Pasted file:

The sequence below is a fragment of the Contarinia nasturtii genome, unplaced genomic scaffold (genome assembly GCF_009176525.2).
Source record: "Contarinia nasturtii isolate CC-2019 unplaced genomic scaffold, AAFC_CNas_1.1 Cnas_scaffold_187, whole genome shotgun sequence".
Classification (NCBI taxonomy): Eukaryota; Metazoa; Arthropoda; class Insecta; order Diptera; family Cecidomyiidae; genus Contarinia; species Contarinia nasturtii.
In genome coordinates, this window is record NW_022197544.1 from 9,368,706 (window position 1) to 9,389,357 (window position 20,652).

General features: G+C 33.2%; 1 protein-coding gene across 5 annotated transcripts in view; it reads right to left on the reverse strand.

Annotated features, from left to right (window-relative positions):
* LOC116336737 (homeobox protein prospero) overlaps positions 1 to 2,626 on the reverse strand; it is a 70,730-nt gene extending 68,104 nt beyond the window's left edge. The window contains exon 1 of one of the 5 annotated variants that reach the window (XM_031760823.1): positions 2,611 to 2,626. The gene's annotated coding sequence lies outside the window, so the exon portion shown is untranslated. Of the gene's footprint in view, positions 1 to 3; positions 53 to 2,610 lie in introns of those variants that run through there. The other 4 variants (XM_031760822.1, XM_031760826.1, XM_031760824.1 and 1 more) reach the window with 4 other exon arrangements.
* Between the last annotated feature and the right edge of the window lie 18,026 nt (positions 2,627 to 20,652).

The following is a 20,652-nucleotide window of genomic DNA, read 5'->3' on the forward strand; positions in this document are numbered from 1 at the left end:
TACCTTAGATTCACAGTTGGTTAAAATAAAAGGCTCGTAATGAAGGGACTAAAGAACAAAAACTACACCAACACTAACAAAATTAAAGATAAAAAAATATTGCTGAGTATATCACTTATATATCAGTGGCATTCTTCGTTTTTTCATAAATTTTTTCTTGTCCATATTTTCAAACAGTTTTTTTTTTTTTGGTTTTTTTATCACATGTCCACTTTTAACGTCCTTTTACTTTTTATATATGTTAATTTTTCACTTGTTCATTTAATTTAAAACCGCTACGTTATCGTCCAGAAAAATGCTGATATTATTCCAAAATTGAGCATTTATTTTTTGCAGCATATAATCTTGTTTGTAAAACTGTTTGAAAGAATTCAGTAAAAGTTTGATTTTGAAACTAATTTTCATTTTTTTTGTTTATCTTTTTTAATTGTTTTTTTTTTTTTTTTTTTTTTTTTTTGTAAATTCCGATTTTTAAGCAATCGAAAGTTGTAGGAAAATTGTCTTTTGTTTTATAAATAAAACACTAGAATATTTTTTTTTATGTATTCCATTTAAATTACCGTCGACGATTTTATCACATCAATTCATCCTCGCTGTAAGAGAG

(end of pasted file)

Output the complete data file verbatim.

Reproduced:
The sequence below is a fragment of the Contarinia nasturtii genome, unplaced genomic scaffold (genome assembly GCF_009176525.2).
Source record: "Contarinia nasturtii isolate CC-2019 unplaced genomic scaffold, AAFC_CNas_1.1 Cnas_scaffold_187, whole genome shotgun sequence".
Classification (NCBI taxonomy): Eukaryota; Metazoa; Arthropoda; class Insecta; order Diptera; family Cecidomyiidae; genus Contarinia; species Contarinia nasturtii.
In genome coordinates, this window is record NW_022197544.1 from 9,368,706 (window position 1) to 9,389,357 (window position 20,652).

General features: G+C 33.2%; 1 protein-coding gene across 5 annotated transcripts in view; it reads right to left on the reverse strand.

Annotated features, from left to right (window-relative positions):
* LOC116336737 (homeobox protein prospero) overlaps positions 1 to 2,626 on the reverse strand; it is a 70,730-nt gene extending 68,104 nt beyond the window's left edge. The window contains exon 1 of one of the 5 annotated variants that reach the window (XM_031760823.1): positions 2,611 to 2,626. The gene's annotated coding sequence lies outside the window, so the exon portion shown is untranslated. Of the gene's footprint in view, positions 1 to 3; positions 53 to 2,610 lie in introns of those variants that run through there. The other 4 variants (XM_031760822.1, XM_031760826.1, XM_031760824.1 and 1 more) reach the window with 4 other exon arrangements.
* Between the last annotated feature and the right edge of the window lie 18,026 nt (positions 2,627 to 20,652).

The following is a 20,652-nucleotide window of genomic DNA, read 5'->3' on the forward strand; positions in this document are numbered from 1 at the left end:
TACCTTAGATTCACAGTTGGTTAAAATAAAAGGCTCGTAATGAAGGGACTAAAGAACAAAAACTACACCAACACTAACAAAATTAAAGATAAAAAAATATTGCTGAGTATATCACTTATATATCAGTGGCATTCTTCGTTTTTTCATAAATTTTTTCTTGTCCATATTTTCAAACAGTTTTTTTTTTTTTGGTTTTTTTATCACATGTCCACTTTTAACGTCCTTTTACTTTTTATATATGTTAATTTTTCACTTGTTCATTTAATTTAAAACCGCTACGTTATCGTCCAGAAAAATGCTGATATTATTCCAAAATTGAGCATTTATTTTTTGCAGCATATAATCTTGTTTGTAAAACTGTTTGAAAGAATTCAGTAAAAGTTTGATTTTGAAACTAATTTTCATTTTTTTTGTTTATCTTTTTTAATTGTTTTTTTTTTTTTTTTTTTTTTTTTTTGTAAATTCCGATTTTTAAGCAATCGAAAGTTGTAGGAAAATTGTCTTTTGTTTTATAAATAAAACACTAGAATATTTTTTTTTATGTATTCCATTTAAATTACCGTCGACGATTTTATCACATCAATTCATCCTCGCTGTAAGAGAG